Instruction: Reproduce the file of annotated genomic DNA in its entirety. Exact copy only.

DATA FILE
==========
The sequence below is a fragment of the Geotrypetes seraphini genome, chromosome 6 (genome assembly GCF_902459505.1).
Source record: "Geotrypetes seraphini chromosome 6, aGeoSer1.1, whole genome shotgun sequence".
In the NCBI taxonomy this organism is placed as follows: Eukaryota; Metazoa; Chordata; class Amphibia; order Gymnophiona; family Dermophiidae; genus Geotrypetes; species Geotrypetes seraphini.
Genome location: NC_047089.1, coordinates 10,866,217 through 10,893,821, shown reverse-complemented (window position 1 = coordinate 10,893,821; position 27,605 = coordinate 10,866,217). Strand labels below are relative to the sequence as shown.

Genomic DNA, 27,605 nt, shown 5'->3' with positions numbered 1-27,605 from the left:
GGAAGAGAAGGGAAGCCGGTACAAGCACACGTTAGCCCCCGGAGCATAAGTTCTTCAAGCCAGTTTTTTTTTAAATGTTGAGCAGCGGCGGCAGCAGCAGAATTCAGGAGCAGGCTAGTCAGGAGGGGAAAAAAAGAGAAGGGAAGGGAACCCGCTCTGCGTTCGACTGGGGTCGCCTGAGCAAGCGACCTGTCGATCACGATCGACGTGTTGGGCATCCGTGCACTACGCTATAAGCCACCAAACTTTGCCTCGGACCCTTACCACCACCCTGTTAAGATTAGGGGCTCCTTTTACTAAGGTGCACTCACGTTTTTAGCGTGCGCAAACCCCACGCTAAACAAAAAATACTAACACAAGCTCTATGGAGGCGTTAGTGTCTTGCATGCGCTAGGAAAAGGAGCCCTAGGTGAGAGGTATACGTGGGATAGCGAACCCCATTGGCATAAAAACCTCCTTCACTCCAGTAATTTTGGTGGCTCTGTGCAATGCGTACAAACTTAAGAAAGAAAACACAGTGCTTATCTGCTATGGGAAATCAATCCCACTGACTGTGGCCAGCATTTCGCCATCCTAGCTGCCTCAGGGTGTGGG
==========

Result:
The sequence below is a fragment of the Geotrypetes seraphini genome, chromosome 6 (genome assembly GCF_902459505.1).
Source record: "Geotrypetes seraphini chromosome 6, aGeoSer1.1, whole genome shotgun sequence".
In the NCBI taxonomy this organism is placed as follows: Eukaryota; Metazoa; Chordata; class Amphibia; order Gymnophiona; family Dermophiidae; genus Geotrypetes; species Geotrypetes seraphini.
Genome location: NC_047089.1, coordinates 10,866,217 through 10,893,821, shown reverse-complemented (window position 1 = coordinate 10,893,821; position 27,605 = coordinate 10,866,217). Strand labels below are relative to the sequence as shown.

Genomic DNA, 27,605 nt, shown 5'->3' with positions numbered 1-27,605 from the left:
GGAAGAGAAGGGAAGCCGGTACAAGCACACGTTAGCCCCCGGAGCATAAGTTCTTCAAGCCAGTTTTTTTTTAAATGTTGAGCAGCGGCGGCAGCAGCAGAATTCAGGAGCAGGCTAGTCAGGAGGGGAAAAAAAGAGAAGGGAAGGGAACCCGCTCTGCGTTCGACTGGGGTCGCCTGAGCAAGCGACCTGTCGATCACGATCGACGTGTTGGGCATCCGTGCACTACGCTATAAGCCACCAAACTTTGCCTCGGACCCTTACCACCACCCTGTTAAGATTAGGGGCTCCTTTTACTAAGGTGCACTCACGTTTTTAGCGTGCGCAAACCCCACGCTAAACAAAAAATACTAACACAAGCTCTATGGAGGCGTTAGTGTCTTGCATGCGCTAGGAAAAGGAGCCCTAGGTGAGAGGTATACGTGGGATAGCGAACCCCATTGGCATAAAAACCTCCTTCACTCCAGTAATTTTGGTGGCTCTGTGCAATGCGTACAAACTTAAGAAAGAAAACACAGTGCTTATCTGCTATGGGAAATCAATCCCACTGACTGTGGCCAGCATTTCGCCATCCTAGCTGCCTCAGGGTGTGGG